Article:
Last week I sat for two hours in a periodontist’s office while receiving a dental implant. My mouth was adequately and expertly numbed, and the only discomfort I felt was the anxiety I experienced when the periodontist began to drill into my jawbone. There was not much to do but keep my mouth open, and think – and pray. Both of which I did.
I thought about the remarkable privilege to have the financial resources to cover the procedure (insurance covered only a portion); that the professionals working in and on my mouth demonstrated at every turn that they knew what they were doing; and that I was in a tiny sliver of the world’s population that had access to such quality care. And as my mind continued to absorb these and other elements of privilege, I gave thanks, and began to pray – for the people in Gaza. People who don’t have access to the most basic medical care, much less high-end dental care; who may have some meager financial resources, but those are of little use in a landscape where continuous violence and destruction has reduced life to a struggle for survival. And I prayed that somehow that the chasm between my good fortune (in every sense of that word) and comfort, and the destitution and degradation of Gazans – and countless other groups across the world who are under siege, can be bridged.
In my last two weekly posts I have written about the mandorla (the Italian word for almond), which is the shape that is created when two circles intersect.
The mandorla is not a physical space, but an existential one. You don’t need a ticket to get in, nor pass some test, but simply to have the desire to enter that psychic and spiritual arena; and be open to hearing from people who come into it from another circle. Normally, I think of the external things we bring into the mandorla: our attitudes and positions on immigration, guns, abortion, race, Israel/Gaza and so on. And to create processes and norms for how best to listen to one another, for the purpose of finding common ground. (Braver Angels, a growing national movement, is deeply committed to this). All of this is important, and necessary.
As I reclined in the periodontist’s chair I realized that there are internal dimensions that we also bring into the mandorla. Attitudes and perspectives that we take for granted, and may be hidden from us. There are many levels of risk in entering the mandorla: the external risk of being open to hear opinions that we find to be misguided, misinformed, or simply wrong; but deeper than that, entering the mandorla on an internal level exposes us to a level of vulnerability, which may reveal our internal prejudices, projections, and preconceived ideas. Entering the mandorla isn’t as risky for me, given that so many social systems provide me with various advantages. Several years ago, while describing my work with Braver Angels and my ongoing commitment to conversations across difference, a close friend and colleague, a woman, responded, “you know, Mark, almost all of those sorts of conversations are framed by people in power, most of whom are white men.”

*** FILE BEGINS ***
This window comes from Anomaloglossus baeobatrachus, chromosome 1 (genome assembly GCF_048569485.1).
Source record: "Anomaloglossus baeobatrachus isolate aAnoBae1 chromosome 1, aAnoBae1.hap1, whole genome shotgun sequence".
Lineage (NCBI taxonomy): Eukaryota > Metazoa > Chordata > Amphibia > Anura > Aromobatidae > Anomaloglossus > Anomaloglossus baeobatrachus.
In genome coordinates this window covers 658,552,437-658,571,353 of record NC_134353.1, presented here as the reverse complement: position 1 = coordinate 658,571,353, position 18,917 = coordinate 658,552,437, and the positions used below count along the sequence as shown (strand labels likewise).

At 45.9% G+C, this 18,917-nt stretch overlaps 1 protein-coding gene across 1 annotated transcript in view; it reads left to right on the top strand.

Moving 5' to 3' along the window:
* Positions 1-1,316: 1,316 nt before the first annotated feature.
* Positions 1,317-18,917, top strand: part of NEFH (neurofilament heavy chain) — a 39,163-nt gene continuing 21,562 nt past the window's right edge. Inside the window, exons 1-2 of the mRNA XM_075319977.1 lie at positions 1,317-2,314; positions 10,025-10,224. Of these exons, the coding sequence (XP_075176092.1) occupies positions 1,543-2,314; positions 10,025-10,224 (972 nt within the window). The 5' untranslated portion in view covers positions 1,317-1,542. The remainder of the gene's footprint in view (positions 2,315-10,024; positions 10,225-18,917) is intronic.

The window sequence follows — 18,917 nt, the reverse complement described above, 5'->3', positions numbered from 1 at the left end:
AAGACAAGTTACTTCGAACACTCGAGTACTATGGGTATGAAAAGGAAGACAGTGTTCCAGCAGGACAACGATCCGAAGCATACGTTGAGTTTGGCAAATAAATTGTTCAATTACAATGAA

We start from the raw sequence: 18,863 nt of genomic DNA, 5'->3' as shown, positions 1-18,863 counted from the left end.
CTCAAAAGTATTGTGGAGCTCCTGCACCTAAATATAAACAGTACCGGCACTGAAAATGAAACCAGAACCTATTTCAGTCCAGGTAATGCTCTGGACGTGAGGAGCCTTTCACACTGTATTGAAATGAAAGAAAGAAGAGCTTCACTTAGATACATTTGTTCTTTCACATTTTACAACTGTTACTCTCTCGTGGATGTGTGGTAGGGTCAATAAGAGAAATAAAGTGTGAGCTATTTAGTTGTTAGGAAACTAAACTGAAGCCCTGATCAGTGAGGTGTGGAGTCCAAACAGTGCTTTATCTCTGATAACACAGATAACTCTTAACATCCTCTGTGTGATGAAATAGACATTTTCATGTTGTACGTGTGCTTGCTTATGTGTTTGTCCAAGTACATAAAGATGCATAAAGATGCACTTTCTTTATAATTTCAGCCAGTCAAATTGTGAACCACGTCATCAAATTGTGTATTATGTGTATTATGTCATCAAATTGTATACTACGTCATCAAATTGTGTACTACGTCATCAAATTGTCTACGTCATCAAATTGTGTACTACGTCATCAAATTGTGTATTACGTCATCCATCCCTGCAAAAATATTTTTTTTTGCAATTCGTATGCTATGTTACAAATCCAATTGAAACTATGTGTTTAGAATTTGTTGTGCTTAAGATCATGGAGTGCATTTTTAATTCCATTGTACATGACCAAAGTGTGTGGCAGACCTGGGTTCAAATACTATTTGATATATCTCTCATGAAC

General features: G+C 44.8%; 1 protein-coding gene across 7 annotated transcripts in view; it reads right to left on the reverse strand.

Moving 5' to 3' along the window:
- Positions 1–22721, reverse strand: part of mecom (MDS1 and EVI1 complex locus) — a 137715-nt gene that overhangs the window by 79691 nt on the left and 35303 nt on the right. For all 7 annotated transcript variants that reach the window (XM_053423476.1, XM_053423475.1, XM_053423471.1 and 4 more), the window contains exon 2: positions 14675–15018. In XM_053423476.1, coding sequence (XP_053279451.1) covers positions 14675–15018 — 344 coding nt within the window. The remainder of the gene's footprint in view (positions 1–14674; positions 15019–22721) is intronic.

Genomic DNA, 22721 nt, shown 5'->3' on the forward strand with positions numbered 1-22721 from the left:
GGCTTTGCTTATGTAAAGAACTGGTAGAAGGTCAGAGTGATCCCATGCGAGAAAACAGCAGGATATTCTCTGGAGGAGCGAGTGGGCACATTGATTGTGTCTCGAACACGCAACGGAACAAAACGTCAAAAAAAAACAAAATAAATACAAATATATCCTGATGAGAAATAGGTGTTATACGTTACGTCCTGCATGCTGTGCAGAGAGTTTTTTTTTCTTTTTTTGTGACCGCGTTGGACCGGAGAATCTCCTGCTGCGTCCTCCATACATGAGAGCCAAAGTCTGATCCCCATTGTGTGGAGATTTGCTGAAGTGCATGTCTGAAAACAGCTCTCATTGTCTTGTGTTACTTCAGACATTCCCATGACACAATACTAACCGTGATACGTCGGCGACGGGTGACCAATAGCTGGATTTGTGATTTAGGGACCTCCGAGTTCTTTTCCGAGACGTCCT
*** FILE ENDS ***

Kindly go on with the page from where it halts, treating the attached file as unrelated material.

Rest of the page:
Oh. Of course. But I hadn’t seen that. I often forget that I bring with me, into every entry into the mandorla, a resume of privilege – white, male, tall, and a significant degree of authority (being a bishop). Those attributes do not prohibit me from entering the mandorla, nor do I think I should be punished for them – BUT, taken together, these privileges can become conscious or unconscious barriers to my vulnerability. And restrict my openness to others.
Vulnerability is often confused with weakness. It is not. Vulnerability is an essential ingredient of what it means to be human. Instead of fighting vulnerability, or demeaning it, we need to honor it. Vulnerability is the pathway to courage. It can bring us closer to one another. Twenty years ago, during the most intense debate about gay ordination and gay marriage in the Episcopal Church, I was in a facilitated daylong clergy conversation about the issue. There were six of us; three of us were in favor of gay marriage and gay ordination, and three were not. One colleague, who I knew well and whom I trusted – even though we disagreed, said something that I found particularly offensive. “I can’t believe how arrogant you come across,” I said to him. He immediately responded: “you have been arrogant all day, and if I didn’t like you as much as I do, I would be done with this.” Once we claimed our mutual arrogance, which was our hidden mutual vulnerability; that was when the true and honest conversation began. Neither of us changed our positions, but we were able to engage more in harmony with one another. A reconciliation of sorts took place.
That was hard work. And it almost didn’t work. And there were all sorts of factors that made it a bit easier to claim our respective vulnerability: we shared the same vocation, age, life experience and gender.
There were dozens of safeguards in place during my sojourn in the periodontist’s chair. Nevertheless, I still felt a bit vulnerable. It can’t compare with the vulnerability of people in Gaza, or Israelis who are still reeling from the October 7 attack, or the thousands of places across the globe where people live in continuous, if not constant fear. Claiming vulnerability is not an end. A common liberal trap is to think that because we can share a bit of vulnerability with others, we have done the work. No, we need to build on that vulnerability. It can bind us to one another more tightly, to a degree that we are more readily able to commit to act, to witness, and to offer healing. That is the work we need to do. Claiming vulnerability gets us started.